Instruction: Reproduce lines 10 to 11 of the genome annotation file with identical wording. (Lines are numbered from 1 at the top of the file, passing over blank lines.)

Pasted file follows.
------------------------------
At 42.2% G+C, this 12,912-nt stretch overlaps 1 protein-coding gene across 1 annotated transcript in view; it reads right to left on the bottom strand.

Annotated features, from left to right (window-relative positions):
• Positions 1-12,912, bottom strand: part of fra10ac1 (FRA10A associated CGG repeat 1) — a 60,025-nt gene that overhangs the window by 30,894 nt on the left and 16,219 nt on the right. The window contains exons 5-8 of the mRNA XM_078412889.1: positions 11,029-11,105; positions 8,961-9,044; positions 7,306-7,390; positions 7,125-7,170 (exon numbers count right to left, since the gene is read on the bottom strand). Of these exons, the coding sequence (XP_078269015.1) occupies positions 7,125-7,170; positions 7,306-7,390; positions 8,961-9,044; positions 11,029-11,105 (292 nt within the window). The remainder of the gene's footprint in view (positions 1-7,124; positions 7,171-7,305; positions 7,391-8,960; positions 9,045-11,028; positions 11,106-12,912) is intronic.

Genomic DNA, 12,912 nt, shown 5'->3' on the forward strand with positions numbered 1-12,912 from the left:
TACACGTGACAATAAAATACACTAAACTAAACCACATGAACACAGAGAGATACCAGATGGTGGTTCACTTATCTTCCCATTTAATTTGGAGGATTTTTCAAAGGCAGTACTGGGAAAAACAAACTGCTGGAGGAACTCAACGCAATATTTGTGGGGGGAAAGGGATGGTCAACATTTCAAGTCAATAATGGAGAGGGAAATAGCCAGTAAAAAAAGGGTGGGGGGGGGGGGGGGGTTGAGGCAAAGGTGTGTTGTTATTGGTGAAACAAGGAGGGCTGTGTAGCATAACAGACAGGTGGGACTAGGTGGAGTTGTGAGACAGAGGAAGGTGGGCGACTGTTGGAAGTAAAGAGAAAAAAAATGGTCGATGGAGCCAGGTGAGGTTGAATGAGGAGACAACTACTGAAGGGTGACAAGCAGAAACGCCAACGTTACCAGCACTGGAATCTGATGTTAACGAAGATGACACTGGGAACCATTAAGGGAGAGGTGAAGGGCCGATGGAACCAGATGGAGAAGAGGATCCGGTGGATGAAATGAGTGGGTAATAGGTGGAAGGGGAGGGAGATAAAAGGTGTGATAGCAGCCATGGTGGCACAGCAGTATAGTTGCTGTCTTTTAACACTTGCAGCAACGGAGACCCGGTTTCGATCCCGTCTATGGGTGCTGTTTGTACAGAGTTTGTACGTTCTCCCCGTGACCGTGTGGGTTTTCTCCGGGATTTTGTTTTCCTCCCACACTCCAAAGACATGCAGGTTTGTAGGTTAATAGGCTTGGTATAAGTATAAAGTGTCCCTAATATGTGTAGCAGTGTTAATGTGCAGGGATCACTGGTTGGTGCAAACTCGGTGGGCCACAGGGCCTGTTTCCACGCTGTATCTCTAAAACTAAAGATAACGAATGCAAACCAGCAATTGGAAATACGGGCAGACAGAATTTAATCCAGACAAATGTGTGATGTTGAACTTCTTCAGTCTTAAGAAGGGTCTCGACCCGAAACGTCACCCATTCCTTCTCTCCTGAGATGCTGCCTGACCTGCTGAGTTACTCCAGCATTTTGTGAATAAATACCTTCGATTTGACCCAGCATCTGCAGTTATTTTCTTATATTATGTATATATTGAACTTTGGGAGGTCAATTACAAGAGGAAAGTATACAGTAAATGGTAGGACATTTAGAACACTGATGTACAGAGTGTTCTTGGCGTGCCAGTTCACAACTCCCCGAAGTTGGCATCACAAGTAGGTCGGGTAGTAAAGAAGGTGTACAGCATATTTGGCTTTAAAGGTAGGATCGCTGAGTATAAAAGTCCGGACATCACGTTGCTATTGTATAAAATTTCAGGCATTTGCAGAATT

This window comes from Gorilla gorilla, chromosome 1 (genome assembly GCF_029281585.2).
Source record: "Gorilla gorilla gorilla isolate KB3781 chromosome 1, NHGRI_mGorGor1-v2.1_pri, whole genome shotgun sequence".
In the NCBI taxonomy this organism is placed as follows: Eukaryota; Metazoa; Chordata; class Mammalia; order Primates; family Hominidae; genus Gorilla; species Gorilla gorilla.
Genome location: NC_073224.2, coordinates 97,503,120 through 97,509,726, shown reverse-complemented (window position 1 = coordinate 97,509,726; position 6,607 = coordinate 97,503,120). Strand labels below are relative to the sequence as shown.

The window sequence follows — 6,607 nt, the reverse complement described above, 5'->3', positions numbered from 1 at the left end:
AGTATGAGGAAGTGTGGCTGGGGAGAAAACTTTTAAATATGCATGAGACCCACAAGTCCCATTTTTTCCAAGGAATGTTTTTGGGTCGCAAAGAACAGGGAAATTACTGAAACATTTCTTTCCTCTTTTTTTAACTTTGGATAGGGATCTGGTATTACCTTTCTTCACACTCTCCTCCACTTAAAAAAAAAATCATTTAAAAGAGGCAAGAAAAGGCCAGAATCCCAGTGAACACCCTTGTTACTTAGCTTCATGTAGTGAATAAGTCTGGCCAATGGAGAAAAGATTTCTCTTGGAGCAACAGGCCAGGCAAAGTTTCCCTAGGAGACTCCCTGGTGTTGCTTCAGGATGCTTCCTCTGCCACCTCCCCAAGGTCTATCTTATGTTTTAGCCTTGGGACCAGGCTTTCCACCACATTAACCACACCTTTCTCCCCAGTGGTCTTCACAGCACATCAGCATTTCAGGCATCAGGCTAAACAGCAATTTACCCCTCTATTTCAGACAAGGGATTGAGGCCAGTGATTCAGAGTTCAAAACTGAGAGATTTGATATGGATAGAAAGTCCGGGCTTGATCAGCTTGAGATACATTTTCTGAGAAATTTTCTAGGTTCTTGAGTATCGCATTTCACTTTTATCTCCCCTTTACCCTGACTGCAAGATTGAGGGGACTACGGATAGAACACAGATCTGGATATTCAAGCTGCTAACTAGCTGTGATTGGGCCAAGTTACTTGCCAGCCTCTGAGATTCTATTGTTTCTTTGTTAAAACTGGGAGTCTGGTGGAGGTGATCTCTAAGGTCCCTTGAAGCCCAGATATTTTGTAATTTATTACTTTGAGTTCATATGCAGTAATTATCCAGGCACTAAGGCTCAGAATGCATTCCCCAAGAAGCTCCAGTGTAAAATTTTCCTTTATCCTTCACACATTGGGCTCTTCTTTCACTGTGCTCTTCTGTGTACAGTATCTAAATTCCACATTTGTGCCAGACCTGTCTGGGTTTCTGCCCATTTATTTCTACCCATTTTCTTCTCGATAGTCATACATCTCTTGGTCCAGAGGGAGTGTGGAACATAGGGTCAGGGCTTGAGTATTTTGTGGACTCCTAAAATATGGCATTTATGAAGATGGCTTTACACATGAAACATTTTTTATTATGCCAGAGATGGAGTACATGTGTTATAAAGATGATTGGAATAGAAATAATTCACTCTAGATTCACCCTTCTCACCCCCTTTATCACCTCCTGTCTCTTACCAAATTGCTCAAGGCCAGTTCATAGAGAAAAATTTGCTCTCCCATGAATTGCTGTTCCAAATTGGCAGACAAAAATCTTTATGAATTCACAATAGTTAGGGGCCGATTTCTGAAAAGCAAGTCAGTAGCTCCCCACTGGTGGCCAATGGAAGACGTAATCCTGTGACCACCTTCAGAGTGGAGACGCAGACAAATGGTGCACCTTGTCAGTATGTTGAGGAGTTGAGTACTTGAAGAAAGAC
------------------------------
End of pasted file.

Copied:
The window sequence follows — 6,607 nt, the reverse complement described above, 5'->3', positions numbered from 1 at the left end:
AGTATGAGGAAGTGTGGCTGGGGAGAAAACTTTTAAATATGCATGAGACCCACAAGTCCCATTTTTTCCAAGGAATGTTTTTGGGTCGCAAAGAACAGGGAAATTACTGAAACATTTCTTTCCTCTTTTTTTAACTTTGGATAGGGATCTGGTATTACCTTTCTTCACACTCTCCTCCACTTAAAAAAAAAATCATTTAAAAGAGGCAAGAAAAGGCCAGAATCCCAGTGAACACCCTTGTTACTTAGCTTCATGTAGTGAATAAGTCTGGCCAATGGAGAAAAGATTTCTCTTGGAGCAACAGGCCAGGCAAAGTTTCCCTAGGAGACTCCCTGGTGTTGCTTCAGGATGCTTCCTCTGCCACCTCCCCAAGGTCTATCTTATGTTTTAGCCTTGGGACCAGGCTTTCCACCACATTAACCACACCTTTCTCCCCAGTGGTCTTCACAGCACATCAGCATTTCAGGCATCAGGCTAAACAGCAATTTACCCCTCTATTTCAGACAAGGGATTGAGGCCAGTGATTCAGAGTTCAAAACTGAGAGATTTGATATGGATAGAAAGTCCGGGCTTGATCAGCTTGAGATACATTTTCTGAGAAATTTTCTAGGTTCTTGAGTATCGCATTTCACTTTTATCTCCCCTTTACCCTGACTGCAAGATTGAGGGGACTACGGATAGAACACAGATCTGGATATTCAAGCTGCTAACTAGCTGTGATTGGGCCAAGTTACTTGCCAGCCTCTGAGATTCTATTGTTTCTTTGTTAAAACTGGGAGTCTGGTGGAGGTGATCTCTAAGGTCCCTTGAAGCCCAGATATTTTGTAATTTATTACTTTGAGTTCATATGCAGTAATTATCCAGGCACTAAGGCTCAGAATGCATTCCCCAAGAAGCTCCAGTGTAAAATTTTCCTTTATCCTTCACACATTGGGCTCTTCTTTCACTGTGCTCTTCTGTGTACAGTATCTAAATTCCACATTTGTGCCAGACCTGTCTGGGTTTCTGCCCATTTATTTCTACCCATTTTCTTCTCGATAGTCATACATCTCTTGGTCCAGAGGGAGTGTGGAACATAGGGTCAGGGCTTGAGTATTTTGTGGACTCCTAAAATATGGCATTTATGAAGATGGCTTTACACATGAAACATTTTTTATTATGCCAGAGATGGAGTACATGTGTTATAAAGATGATTGGAATAGAAATAATTCACTCTAGATTCACCCTTCTCACCCCCTTTATCACCTCCTGTCTCTTACCAAATTGCTCAAGGCCAGTTCATAGAGAAAAATTTGCTCTCCCATGAATTGCTGTTCCAAATTGGCAGACAAAAATCTTTATGAATTCACAATAGTTAGGGGCCGATTTCTGAAAAGCAAGTCAGTAGCTCCCCACTGGTGGCCAATGGAAGACGTAATCCTGTGACCACCTTCAGAGTGGAGACGCAGACAAATGGTGCACCTTGTCAGTATGTTGAGGAGTTGAGTACTTGAAGAAAGAC